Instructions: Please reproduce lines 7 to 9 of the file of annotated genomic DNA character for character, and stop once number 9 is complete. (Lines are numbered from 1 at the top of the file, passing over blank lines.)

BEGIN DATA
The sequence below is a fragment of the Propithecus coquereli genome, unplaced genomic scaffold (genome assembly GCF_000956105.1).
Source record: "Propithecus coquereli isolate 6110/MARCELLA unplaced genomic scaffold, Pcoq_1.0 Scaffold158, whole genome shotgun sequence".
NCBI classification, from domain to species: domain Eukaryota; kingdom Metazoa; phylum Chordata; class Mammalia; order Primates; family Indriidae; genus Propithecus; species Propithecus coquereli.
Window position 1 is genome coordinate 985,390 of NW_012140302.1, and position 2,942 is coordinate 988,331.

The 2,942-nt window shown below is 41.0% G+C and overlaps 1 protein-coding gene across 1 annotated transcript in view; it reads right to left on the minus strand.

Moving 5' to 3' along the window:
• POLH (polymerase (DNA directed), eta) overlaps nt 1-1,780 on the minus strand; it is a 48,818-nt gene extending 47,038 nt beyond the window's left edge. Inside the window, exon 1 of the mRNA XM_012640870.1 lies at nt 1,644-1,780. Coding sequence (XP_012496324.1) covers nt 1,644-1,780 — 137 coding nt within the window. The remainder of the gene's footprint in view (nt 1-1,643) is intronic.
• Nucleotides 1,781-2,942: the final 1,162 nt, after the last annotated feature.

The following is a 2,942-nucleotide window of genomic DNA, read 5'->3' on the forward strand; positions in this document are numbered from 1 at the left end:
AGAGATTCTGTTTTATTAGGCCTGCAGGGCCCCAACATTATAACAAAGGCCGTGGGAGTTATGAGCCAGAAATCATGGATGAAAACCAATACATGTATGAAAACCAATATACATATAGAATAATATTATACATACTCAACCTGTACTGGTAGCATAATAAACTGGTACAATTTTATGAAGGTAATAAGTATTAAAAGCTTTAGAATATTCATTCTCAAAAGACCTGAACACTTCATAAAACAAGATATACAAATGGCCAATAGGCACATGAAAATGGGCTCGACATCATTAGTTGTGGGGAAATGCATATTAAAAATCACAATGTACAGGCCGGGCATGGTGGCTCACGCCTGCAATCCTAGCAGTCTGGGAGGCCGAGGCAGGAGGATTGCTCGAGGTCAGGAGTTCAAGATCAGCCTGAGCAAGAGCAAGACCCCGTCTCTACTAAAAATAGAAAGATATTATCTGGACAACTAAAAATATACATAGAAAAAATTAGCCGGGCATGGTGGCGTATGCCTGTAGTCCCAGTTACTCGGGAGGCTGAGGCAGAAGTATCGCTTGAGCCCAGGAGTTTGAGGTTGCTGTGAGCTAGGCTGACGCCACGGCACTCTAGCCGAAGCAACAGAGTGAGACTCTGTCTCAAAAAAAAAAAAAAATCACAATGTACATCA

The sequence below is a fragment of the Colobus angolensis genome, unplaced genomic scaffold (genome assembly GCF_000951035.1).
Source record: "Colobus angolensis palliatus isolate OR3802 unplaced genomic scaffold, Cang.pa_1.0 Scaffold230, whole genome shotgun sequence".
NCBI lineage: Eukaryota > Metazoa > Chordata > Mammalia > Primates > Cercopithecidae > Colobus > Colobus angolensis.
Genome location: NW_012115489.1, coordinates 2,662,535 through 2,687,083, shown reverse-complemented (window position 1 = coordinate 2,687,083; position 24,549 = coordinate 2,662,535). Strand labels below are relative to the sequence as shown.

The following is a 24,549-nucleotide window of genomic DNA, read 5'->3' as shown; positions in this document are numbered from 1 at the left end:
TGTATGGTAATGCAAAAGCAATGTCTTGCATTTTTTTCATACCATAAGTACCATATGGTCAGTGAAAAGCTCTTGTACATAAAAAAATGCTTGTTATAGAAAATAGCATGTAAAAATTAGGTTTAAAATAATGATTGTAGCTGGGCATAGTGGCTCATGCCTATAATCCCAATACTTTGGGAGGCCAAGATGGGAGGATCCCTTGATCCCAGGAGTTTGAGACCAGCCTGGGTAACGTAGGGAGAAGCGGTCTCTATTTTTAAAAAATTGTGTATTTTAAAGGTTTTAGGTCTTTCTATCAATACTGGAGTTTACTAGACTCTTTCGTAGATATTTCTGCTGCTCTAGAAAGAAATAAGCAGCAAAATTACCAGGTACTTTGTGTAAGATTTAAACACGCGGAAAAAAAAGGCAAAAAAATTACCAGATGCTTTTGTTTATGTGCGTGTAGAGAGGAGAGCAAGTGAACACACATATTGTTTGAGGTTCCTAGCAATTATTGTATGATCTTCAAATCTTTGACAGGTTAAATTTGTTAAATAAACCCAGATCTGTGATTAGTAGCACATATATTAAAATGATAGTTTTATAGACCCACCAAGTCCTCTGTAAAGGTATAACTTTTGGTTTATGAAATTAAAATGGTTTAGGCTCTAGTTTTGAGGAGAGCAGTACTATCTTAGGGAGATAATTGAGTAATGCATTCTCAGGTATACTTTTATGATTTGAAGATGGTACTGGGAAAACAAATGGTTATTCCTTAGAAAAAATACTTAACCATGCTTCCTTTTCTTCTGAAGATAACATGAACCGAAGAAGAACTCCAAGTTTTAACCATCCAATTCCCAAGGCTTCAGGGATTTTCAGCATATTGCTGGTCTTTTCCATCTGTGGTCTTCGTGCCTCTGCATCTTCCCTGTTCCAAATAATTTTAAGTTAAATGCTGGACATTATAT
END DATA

• POLH (polymerase (DNA directed), eta) overlaps nt 1-1,780 on the minus strand; it is a 48,818-nt gene extending 47,038 nt beyond the window's left edge. Inside the window, exon 1 of the mRNA XM_012640870.1 lies at nt 1,644-1,780. Coding sequence (XP_012496324.1) covers nt 1,644-1,780 — 137 coding nt within the window. The remainder of the gene's footprint in view (nt 1-1,643) is intronic.
• Nucleotides 1,781-2,942: the final 1,162 nt, after the last annotated feature.

The following is a 2,942-nucleotide window of genomic DNA, read 5'->3' on the forward strand; positions in this document are numbered from 1 at the left end: